Trails provide many benefits to communities. However, initial reactions to trails are sometimes negative. It is the job of trail advocates and builders to promote the benefits of trails and greenways and address concerns. This section provides first-hand experiences from former opponents to trails. These people discuss why they changed their minds and how trail advocates worked with them. These stories provide examples of how you can help make trail building a smoother process that creates advocates and not opponents.
Former Rail-Trail Opponent Has Different Views Today
Nov. 1999 - Jan 2000
Kristine Poelzer, Minnesota (TrailTalk)
About 10 years ago, Arden Hills Parks and Recreation wanted to put in an 8-foot wide blacktop trail cutting through several blocks of residential area in my neighborhood. The paved trail was to be on an NSP easement under existing power lines heading northeast from County Road D to Country Road E. It would follow the power lines between homes and not along roadways, but cutting across them instead.
I openly opposed this trail as I voiced my opinion with neighbors, the Mayor, and at the City Council Meeting. Since this trail would be next to my back yard and I had no personal use for it, I felt it was a bad thing to have. I envisioned all sorts of horrible things happening to take away form the pleasant backyard I had come to love. I was so against the building of this paved trail, I had no desire to listen to the good things proposed to result from its existence. To my good fortune, the City Council opted not to implement the voices of naysayers as they know what was in the best interest for the long term of our neighborhood. They voted to build a paved trail.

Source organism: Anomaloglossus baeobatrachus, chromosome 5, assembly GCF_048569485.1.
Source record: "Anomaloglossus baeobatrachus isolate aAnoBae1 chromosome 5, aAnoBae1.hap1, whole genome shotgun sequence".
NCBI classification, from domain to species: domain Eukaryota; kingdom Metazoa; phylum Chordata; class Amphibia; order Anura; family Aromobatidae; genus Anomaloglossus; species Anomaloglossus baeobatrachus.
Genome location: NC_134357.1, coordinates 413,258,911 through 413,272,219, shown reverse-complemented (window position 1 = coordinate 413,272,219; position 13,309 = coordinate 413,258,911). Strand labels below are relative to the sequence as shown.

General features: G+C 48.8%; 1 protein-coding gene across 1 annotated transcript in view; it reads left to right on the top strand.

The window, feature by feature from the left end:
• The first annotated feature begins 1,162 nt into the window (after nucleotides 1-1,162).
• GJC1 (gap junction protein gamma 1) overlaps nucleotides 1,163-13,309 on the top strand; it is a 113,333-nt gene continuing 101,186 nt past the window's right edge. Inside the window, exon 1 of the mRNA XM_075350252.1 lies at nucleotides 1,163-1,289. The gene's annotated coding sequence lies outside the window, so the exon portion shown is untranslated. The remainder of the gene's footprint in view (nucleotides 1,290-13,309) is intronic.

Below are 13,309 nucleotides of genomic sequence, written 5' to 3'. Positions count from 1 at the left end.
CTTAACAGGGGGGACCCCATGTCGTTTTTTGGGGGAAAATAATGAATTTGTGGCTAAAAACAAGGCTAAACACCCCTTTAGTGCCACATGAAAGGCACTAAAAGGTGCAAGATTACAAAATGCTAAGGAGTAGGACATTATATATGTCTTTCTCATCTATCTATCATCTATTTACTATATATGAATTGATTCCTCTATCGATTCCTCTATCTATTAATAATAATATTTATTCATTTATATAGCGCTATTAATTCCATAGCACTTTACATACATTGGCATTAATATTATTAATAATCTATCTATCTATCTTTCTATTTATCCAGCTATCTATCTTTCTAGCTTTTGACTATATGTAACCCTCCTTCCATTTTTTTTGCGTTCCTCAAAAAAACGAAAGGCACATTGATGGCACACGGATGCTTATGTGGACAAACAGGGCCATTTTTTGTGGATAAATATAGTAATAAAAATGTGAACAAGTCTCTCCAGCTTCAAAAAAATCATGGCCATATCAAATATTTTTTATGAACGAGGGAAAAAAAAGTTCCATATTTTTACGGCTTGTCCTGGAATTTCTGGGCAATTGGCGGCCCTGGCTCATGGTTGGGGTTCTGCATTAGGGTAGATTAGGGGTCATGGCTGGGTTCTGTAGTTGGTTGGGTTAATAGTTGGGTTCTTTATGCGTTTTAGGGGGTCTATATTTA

Without this trail, my son would not have learned to inline skate at such an early age, nor bicycled on his own over to his grandmother's house, who lives near the other end of the trail. Without this trail my neighbor and I wouldn't have taken up our early morning walks. Without this trail people wouldn't be able to link up as quickly or easily or safely with other trails in communities next to ours. Every day of the week and almost every hour of daylight, someone is right at the edge of my yard behind my house as they use this paved trail - walking, running, jogging, inline skating, bicycling, pulling a wagon, pushing a stroller, or walking a pet. Because of this friendly sort of 'traffic,' numerous eyes are watching my house whether we are home or not; that's old fashioned neighborhood security that money can't buy.